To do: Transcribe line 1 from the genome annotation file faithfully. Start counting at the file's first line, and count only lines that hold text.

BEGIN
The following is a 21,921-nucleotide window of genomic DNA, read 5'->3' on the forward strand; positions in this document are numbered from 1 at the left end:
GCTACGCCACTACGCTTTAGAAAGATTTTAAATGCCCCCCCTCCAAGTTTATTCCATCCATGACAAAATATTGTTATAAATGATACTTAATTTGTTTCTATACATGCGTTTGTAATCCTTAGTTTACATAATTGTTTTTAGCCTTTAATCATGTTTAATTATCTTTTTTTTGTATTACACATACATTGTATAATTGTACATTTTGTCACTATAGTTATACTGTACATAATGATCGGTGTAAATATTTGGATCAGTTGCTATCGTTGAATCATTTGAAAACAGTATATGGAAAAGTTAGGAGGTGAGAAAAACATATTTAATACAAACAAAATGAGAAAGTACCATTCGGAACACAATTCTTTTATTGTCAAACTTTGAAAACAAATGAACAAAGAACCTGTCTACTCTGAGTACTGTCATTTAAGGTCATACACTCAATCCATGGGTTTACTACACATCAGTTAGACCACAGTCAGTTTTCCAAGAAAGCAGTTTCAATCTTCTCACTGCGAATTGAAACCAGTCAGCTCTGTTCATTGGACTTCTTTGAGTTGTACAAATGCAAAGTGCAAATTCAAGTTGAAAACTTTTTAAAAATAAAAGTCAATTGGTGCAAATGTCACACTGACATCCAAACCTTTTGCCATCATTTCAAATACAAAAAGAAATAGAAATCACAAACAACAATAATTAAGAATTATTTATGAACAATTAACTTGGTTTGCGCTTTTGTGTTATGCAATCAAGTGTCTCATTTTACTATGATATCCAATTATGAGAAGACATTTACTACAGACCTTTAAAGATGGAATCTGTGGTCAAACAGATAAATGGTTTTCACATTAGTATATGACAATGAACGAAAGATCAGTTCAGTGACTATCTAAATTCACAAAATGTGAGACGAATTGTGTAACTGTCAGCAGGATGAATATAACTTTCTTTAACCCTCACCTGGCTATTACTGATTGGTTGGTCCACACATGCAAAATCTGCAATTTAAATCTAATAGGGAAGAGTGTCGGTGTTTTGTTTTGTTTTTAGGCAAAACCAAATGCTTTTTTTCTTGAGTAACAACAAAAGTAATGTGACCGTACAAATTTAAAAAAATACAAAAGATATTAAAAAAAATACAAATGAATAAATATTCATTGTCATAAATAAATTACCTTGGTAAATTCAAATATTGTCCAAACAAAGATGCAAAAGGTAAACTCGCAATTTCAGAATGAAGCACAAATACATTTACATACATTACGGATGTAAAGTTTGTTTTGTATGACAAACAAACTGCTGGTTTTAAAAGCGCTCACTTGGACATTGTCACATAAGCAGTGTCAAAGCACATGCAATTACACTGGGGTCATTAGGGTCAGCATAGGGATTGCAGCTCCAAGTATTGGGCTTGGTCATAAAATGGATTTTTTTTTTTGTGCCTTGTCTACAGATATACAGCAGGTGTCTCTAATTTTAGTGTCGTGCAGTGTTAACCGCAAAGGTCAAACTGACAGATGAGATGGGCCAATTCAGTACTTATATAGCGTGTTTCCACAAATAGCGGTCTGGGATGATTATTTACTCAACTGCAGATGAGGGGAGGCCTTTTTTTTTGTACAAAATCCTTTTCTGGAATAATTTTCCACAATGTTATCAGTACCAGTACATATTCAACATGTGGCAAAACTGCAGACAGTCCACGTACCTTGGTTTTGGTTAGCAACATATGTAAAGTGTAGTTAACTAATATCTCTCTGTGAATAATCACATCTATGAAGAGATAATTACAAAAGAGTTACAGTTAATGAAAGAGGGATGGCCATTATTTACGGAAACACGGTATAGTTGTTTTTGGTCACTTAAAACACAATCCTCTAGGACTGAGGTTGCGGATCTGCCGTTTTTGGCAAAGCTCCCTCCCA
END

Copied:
The following is a 21,921-nucleotide window of genomic DNA, read 5'->3' on the forward strand; positions in this document are numbered from 1 at the left end: